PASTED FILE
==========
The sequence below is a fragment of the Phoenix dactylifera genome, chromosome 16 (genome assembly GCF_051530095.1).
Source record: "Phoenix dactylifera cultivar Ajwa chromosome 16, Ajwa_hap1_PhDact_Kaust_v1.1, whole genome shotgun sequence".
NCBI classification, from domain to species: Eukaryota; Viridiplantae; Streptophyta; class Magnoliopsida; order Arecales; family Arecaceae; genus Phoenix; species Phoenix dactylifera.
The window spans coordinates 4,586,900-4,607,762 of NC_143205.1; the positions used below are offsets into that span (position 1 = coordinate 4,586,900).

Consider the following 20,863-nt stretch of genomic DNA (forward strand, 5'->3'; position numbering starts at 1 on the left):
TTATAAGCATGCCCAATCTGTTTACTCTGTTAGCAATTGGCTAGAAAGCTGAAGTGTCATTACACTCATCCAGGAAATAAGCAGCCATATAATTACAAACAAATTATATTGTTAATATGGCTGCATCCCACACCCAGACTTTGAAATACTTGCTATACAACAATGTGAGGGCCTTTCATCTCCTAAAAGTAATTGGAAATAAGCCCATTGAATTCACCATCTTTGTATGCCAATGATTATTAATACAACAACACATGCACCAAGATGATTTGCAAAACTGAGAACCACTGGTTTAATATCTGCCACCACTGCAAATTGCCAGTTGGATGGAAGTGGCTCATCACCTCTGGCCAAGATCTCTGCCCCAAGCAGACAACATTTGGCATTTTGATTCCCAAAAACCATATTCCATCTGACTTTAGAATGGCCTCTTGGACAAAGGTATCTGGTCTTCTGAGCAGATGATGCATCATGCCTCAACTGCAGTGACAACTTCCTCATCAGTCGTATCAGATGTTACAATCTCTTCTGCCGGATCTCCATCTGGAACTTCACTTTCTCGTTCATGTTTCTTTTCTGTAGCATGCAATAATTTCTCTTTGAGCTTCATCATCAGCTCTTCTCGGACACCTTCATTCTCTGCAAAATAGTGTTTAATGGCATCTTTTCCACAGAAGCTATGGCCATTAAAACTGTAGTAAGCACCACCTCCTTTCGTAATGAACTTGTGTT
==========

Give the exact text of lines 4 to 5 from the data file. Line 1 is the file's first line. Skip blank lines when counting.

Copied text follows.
The window spans coordinates 4,586,900-4,607,762 of NC_143205.1; the positions used below are offsets into that span (position 1 = coordinate 4,586,900).

Consider the following 20,863-nt stretch of genomic DNA (forward strand, 5'->3'; position numbering starts at 1 on the left):